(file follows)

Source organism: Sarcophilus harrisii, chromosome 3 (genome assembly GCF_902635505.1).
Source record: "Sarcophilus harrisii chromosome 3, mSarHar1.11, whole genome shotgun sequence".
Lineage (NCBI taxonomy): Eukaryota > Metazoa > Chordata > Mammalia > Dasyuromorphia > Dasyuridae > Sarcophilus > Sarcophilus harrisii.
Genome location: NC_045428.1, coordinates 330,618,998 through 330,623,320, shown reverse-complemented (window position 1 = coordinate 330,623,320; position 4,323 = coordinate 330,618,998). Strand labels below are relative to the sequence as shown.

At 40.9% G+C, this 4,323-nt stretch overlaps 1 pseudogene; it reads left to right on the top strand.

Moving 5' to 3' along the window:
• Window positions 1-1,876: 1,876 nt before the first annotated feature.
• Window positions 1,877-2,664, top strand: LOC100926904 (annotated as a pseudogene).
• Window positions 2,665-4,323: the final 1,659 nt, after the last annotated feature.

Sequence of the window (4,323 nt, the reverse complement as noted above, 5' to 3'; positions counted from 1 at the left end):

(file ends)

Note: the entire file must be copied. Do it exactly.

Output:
Source organism: Sarcophilus harrisii, chromosome 3 (genome assembly GCF_902635505.1).
Source record: "Sarcophilus harrisii chromosome 3, mSarHar1.11, whole genome shotgun sequence".
Lineage (NCBI taxonomy): Eukaryota > Metazoa > Chordata > Mammalia > Dasyuromorphia > Dasyuridae > Sarcophilus > Sarcophilus harrisii.
Genome location: NC_045428.1, coordinates 330,618,998 through 330,623,320, shown reverse-complemented (window position 1 = coordinate 330,623,320; position 4,323 = coordinate 330,618,998). Strand labels below are relative to the sequence as shown.

At 40.9% G+C, this 4,323-nt stretch overlaps 1 pseudogene; it reads left to right on the top strand.

Moving 5' to 3' along the window:
• Window positions 1-1,876: 1,876 nt before the first annotated feature.
• Window positions 1,877-2,664, top strand: LOC100926904 (annotated as a pseudogene).
• Window positions 2,665-4,323: the final 1,659 nt, after the last annotated feature.

Sequence of the window (4,323 nt, the reverse complement as noted above, 5' to 3'; positions counted from 1 at the left end):